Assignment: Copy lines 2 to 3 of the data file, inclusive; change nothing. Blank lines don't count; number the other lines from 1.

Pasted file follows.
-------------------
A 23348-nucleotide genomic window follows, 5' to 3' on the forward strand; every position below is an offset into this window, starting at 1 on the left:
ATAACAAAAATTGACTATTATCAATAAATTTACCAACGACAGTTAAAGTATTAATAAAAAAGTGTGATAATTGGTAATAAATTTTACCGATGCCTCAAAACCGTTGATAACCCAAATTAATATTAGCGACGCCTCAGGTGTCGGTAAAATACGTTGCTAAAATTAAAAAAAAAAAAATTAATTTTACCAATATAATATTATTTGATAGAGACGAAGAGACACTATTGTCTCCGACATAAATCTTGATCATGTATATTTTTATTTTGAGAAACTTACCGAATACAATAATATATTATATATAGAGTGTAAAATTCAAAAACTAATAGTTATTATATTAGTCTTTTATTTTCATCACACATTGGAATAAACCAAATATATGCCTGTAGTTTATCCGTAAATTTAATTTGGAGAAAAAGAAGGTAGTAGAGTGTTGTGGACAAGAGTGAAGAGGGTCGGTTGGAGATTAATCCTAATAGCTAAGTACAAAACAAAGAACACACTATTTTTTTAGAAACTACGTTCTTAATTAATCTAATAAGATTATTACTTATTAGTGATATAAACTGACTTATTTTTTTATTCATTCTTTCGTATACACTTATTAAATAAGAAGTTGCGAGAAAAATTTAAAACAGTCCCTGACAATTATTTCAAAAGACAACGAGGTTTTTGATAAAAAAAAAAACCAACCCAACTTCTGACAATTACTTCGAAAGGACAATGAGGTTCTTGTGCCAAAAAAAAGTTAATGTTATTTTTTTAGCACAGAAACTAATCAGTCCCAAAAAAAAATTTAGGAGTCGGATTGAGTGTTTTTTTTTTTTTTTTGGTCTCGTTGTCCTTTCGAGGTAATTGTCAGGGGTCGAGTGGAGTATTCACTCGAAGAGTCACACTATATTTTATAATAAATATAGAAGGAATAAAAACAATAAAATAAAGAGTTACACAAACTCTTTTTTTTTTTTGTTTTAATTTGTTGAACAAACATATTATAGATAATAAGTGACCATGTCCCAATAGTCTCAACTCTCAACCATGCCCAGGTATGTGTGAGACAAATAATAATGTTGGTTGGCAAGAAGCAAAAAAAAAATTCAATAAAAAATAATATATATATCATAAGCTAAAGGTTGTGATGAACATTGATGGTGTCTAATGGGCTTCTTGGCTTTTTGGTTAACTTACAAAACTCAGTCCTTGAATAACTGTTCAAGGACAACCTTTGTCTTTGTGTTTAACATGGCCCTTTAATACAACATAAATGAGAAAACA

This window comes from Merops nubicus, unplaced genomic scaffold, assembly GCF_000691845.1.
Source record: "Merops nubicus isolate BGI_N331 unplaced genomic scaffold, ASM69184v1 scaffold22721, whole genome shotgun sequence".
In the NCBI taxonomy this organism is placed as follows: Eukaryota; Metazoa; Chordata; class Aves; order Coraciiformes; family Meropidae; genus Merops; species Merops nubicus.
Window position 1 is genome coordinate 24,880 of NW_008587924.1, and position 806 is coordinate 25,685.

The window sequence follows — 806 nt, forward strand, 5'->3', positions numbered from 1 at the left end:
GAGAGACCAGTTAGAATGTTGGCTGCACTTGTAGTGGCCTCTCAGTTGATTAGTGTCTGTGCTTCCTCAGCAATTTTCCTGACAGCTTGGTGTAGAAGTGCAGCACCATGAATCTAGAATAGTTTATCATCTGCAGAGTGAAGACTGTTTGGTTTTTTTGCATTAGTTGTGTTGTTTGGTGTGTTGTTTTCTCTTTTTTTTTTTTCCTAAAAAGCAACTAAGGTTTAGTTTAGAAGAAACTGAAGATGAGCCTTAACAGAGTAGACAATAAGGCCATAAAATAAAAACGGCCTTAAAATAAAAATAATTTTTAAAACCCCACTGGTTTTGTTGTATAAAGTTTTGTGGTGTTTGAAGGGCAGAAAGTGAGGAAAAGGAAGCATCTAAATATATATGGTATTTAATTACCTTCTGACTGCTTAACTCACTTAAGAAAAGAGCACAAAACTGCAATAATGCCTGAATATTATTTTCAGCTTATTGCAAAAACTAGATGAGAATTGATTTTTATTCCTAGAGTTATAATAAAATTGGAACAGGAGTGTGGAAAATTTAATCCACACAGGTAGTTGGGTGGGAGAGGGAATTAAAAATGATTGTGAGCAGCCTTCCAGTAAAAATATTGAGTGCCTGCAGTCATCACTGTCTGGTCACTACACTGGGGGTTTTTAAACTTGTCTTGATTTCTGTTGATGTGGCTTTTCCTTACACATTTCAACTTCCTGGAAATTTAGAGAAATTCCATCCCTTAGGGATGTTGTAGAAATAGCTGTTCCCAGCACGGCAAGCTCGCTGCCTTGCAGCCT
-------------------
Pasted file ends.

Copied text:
ATAACAAAAATTGACTATTATCAATAAATTTACCAACGACAGTTAAAGTATTAATAAAAAAGTGTGATAATTGGTAATAAATTTTACCGATGCCTCAAAACCGTTGATAACCCAAATTAATATTAGCGACGCCTCAGGTGTCGGTAAAATACGTTGCTAAAATTAAAAAAAAAAAAATTAATTTTACCAATATAATATTATTTGATAGAGACGAAGAGACACTATTGTCTCCGACATAAATCTTGATCATGTATATTTTTATTTTGAGAAACTTACCGAATACAATAATATATTATATATAGAGTGTAAAATTCAAAAACTAATAGTTATTATATTAGTCTTTTATTTTCATCACACATTGGAATAAACCAAATATATGCCTGTAGTTTATCCGTAAATTTAATTTGGAGAAAAAGAAGGTAGTAGAGTGTTGTGGACAAGAGTGAAGAGGGTCGGTTGGAGATTAATCCTAATAGCTAAGTACAAAACAAAGAACACACTATTTTTTTAGAAACTACGTTCTTAATTAATCTAATAAGATTATTACTTATTAGTGATATAAACTGACTTATTTTTTTATTCATTCTTTCGTATACACTTATTAAATAAGAAGTTGCGAGAAAAATTTAAAACAGTCCCTGACAATTATTTCAAAAGACAACGAGGTTTTTGATAAAAAAAAAAACCAACCCAACTTCTGACAATTACTTCGAAAGGACAATGAGGTTCTTGTGCCAAAAAAAAGTTAATGTTATTTTTTTAGCACAGAAACTAATCAGTCCCAAAAAAAAATTTAGGAGTCGGATTGAGTGTTTTTTTTTTTTTTTTGGTCTCGTTGTCCTTTCGAGGTAATTGTCAGGGGTCGAGTGGAGTATTCACTCGAAGAGTCACACTATATTTTATAATAAATATAGAAGGAATAAAAACAATAAAATAAAGAGTTACACAAACTCTTTTTTTTTTTTGTTTTAATTTGTTGAACAAACATATTATAGATAATAAGTGACCATGTCCCAATAGTCTCAACTCTCAACCATGCCCAGGTATGTGTGAGACAAATAATAATGTTGGTTGGCAAGAAGCAAAAAAAAAATTCAATAAAAAATAATATATATATCATAAGCTAAAGGTTGTGATGAACATTGATGGTGTCTAATGGGCTTCTTGGCTTTTTGGTTAACTTACAAAACTCAGTCCTTGAATAACTGTTCAAGGACAACCTTTGTCTTTGTGTTTAACATGGCCCTTTAATACAACATAAATGAGAAAACA

This window comes from Merops nubicus, unplaced genomic scaffold, assembly GCF_000691845.1.